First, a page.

March, April and May 2004

Does Smoking Increase Risk of MS?
The cause of MS is currently unknown although it is widely thought that a combination of genetic and environmental factors act to increase a person’s susceptibility to developing MS. Infectious agents, such as a virus, have been implicated as triggers for MS onset, but there are likely to be a number of other factors that play a role. A recent questionnaire in Norway elicited information on 22,312 people. The survey included questions on health and lifestyle including whether the participant had MS, age of diagnosis, and whether they currently or had ever smoked.

87 people (0.39%) from this sample reported having MS. All current smokers had started smoking before the onset of MS, as had the majority of “previous” smokers. Almost 25% of people with MS reported never having smoked.

The study concluded that the risk of developing MS among people who smoked was nearly twice as high as in people who reported never smoking, However, no differentiation is made between the risk of developing MS, associated with current and past smokers. Based on these results, the study suggests tobacco smoking may be one of several risk factors for developing MS. The authors propose that smoking could influence the risk of developing MS by affecting the immune system directly, but suggest further exploration to look at the effects of some specific components of tobacco smoke . A major limitation of the study is the small number of people surveyed with MS, which makes the findings not significant.

New Research with Goat Serum
National media coverage in the UK of a potential MS drug treatment from goat serum has attracted considerable interest. A placebo controlled, double-blind randomised trial of the drug is being carried out in London. The drug uses polyclonal antibodies from the serum of goats that have been innoculated with a variety of vaccines to generate neutralising antibodies.

These antibodies are proteins produced by white blood cells in response to an antigen (foreign body). Different antibodies in the group recognise different parts of the antigen and destroy/neutralise it. Goat serum was originally developed to treat HIV/AIDS but did not work well enough to justify further development however the strong anti-inflammatory component of the serum is thought by researchers to be “potentially useful” in the treatment of MS.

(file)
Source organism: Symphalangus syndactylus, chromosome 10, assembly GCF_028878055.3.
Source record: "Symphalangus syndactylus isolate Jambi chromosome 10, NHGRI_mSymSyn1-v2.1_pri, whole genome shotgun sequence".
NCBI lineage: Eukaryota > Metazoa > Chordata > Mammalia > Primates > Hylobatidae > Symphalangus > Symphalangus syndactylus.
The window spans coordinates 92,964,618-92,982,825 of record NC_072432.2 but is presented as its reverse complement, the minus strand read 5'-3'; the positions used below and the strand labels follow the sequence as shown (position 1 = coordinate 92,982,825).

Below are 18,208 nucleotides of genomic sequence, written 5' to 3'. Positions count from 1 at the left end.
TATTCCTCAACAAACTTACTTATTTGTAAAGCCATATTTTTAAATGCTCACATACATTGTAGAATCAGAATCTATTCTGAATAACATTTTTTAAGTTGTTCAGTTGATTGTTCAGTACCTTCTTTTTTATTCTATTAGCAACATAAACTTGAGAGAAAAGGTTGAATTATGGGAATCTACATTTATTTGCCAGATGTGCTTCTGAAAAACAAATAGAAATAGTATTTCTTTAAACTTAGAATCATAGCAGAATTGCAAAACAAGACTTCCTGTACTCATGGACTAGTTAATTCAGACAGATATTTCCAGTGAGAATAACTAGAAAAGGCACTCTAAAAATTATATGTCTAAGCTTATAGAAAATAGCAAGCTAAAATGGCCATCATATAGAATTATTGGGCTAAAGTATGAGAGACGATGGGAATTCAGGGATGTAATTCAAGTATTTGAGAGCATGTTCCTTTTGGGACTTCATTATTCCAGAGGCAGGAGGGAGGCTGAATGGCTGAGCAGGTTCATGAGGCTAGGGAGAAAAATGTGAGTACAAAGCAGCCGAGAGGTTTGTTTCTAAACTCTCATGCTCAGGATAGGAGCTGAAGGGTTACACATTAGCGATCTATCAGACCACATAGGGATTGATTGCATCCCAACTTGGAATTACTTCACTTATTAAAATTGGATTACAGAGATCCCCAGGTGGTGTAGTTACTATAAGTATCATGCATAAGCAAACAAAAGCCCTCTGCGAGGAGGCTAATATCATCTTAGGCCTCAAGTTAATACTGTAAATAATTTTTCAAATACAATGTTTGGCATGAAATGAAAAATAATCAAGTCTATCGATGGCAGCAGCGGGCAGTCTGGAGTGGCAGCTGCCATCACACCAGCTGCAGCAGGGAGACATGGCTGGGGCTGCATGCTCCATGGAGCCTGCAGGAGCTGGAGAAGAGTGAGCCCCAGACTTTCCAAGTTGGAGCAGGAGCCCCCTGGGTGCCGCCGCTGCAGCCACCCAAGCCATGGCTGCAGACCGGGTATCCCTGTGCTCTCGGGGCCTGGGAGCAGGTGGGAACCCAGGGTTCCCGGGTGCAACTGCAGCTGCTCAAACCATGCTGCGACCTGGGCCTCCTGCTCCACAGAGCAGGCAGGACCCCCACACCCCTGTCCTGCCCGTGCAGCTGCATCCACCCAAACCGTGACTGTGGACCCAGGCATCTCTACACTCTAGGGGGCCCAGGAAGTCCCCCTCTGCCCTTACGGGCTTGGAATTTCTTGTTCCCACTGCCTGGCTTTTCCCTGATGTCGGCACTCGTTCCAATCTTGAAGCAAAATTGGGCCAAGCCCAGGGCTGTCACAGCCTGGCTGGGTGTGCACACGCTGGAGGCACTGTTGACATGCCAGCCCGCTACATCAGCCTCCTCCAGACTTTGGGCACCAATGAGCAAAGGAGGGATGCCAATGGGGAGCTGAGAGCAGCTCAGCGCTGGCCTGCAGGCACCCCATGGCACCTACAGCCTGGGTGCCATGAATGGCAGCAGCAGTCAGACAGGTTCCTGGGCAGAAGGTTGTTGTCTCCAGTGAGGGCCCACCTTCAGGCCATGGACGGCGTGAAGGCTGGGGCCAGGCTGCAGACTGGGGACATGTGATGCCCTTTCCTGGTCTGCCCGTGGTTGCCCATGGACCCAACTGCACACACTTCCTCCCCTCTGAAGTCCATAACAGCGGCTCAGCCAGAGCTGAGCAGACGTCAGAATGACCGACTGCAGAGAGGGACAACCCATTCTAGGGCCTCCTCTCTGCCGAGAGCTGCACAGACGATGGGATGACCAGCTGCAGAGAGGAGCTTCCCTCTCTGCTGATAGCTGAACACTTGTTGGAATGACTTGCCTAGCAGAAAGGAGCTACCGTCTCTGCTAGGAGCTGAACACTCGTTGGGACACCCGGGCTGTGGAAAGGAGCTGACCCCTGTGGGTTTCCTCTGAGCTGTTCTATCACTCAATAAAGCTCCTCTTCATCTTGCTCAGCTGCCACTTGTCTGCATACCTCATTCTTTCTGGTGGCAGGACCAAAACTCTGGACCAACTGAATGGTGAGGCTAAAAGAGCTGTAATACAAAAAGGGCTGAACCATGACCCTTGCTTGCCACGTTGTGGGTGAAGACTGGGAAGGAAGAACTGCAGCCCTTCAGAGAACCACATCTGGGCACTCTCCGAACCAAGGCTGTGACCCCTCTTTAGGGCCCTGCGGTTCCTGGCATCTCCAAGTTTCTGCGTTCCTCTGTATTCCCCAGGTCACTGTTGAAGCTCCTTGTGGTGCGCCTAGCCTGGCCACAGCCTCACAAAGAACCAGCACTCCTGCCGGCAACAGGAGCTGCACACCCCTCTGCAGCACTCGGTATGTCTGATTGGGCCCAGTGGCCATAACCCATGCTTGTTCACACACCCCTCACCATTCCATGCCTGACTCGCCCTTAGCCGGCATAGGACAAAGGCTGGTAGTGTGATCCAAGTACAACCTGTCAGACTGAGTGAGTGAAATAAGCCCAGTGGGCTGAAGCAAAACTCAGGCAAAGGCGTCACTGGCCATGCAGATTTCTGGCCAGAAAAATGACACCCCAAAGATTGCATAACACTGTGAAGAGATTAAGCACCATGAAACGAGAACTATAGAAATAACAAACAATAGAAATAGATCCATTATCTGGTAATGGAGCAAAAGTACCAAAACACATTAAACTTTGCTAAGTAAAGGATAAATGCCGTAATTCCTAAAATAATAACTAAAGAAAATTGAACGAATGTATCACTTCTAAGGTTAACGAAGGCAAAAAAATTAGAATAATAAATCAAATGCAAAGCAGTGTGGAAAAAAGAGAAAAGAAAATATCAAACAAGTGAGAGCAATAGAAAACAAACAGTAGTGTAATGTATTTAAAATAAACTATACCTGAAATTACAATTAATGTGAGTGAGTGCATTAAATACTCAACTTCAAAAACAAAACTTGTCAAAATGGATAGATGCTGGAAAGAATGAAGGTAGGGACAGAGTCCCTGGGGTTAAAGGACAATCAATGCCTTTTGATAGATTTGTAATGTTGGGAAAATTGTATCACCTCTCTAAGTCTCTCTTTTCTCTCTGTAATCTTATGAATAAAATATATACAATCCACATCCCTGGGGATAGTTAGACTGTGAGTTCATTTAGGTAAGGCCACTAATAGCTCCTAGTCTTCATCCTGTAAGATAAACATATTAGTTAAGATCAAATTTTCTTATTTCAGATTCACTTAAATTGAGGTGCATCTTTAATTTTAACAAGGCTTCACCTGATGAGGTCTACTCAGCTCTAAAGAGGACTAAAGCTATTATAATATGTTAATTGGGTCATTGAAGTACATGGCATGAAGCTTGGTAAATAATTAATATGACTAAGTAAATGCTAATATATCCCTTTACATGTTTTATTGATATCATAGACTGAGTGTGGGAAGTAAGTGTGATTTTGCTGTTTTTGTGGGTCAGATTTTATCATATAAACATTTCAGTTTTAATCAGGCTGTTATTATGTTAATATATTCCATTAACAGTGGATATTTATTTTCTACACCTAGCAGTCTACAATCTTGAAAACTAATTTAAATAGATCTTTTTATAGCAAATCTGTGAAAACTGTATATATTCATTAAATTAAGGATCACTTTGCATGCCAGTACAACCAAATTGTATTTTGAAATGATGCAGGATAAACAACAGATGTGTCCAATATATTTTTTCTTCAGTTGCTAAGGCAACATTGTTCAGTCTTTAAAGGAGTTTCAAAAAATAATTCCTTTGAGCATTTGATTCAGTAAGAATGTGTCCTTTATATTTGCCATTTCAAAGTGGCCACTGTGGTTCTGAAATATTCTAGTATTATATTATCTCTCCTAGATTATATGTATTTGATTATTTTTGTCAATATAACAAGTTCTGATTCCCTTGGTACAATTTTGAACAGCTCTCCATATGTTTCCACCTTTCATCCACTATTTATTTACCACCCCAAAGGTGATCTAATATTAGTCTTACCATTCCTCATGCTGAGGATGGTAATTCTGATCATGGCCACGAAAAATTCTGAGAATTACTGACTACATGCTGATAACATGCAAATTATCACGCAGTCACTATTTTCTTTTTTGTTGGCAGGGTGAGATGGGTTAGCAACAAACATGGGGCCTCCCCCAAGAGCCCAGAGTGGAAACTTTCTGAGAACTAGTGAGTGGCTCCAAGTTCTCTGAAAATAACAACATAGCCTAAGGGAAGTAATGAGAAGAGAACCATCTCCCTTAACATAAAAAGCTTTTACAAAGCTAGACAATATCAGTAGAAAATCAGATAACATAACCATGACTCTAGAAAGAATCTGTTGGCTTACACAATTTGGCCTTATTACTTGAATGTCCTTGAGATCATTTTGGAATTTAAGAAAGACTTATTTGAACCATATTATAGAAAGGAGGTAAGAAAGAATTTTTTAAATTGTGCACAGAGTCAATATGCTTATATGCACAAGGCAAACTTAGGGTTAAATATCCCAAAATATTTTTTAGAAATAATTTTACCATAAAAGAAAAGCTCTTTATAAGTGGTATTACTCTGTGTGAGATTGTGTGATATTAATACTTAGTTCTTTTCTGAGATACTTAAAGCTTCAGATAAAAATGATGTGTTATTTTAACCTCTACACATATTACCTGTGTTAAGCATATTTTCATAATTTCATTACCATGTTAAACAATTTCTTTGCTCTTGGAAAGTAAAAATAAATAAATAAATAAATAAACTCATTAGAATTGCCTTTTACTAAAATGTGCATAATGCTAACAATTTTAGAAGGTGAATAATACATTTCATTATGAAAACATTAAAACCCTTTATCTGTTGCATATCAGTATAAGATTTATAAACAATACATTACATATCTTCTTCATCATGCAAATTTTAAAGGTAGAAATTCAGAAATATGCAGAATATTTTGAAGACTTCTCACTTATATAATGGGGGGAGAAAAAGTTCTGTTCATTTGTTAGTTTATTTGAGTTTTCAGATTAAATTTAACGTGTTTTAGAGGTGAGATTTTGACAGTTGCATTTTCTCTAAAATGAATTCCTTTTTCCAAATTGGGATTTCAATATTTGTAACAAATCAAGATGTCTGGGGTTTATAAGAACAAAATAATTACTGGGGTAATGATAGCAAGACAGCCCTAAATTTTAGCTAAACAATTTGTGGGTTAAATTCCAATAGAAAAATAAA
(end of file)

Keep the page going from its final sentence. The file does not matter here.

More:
The Cloning Debate
In February it was reported that a team led by a respected South Korean scientist took eggs from 16 women donors and cloned 30 embryos containing over 100 cells. From those they harvested a colony of stem (or “mother”) cells that have the potential to develop into many different types of cell – from kidney to brain or skin cells.

Stem cells are found in large numbers in embryos (ESC’s) and in smaller numbers in adult tissue (ASC’s). Researchers still do not know which are best. ESC’s have the potential to give rise to every type of cell. ASC’s, with more limited development capacity, are less likely to give rise to tumors or be rejected.

Few people are concerned about research on ASCs but some people believe using human embryos for research is unethical others believe it would be morally wrong to stop this kind of research because it has the potential to alleviate the suffering of many people.

This latest breakthrough using a donor egg and a cell from a person to be cloned produces an embryo designed for “therapeutic” rather than “reproductive” cloning and would bypass problems of rejection. But it again raises the ethical question of whether or not human embryos should be used in any research. The United Nations recently postponed a decision on a worldwide ban on all forms of human cloning which is opposed by Britain.

What do you think?

On The Home Front
If the condition of a person with physical disability deteriorates to the extent that their own home is no longer suitable for their needs what can be done? The first choice for most people is to remain in their own homes with structural adaptations e.g. widened doorways, hand rails, ramps, a shower cubicle rather than a bath or even a small ground floor flatlet built either by converting a garage or building a complete new extension. For many people this, combined with a Care Package devised in conjunction with a Social Work Care Manager, may be enough. Others however may have to face the possibility of moving somewhere else so what are their options?

First stop would be to contact Home Choice, the agency that co-ordinates all “social housing” in the Aberdeen/Aberdeenshire area. Social housing includes Council, Housing Association and Voluntary Sector Housing and Accommodation. Home Choice is based in George Street, Aberdeen, close to the St. Nicholas Centre, and a personal visit to pick up an application form would probably be quicker than trying to get through by telephone as their line (Tel. 01224 261000) is almost continually engaged. The choices range through:

Standard housing and ground floor flats that might be suitably adapted.
“Amenity “ standard housing e.g. with raised electric sockets and lowered light fittings.
“Sheltered” housing – offering varying amenities but all with a day time warden in common. Certain complexes offer some residential care and some have a communal area and rooms set aside for visiting O.T.’s hairdressers, chiropodists, C.C.T.V. etc.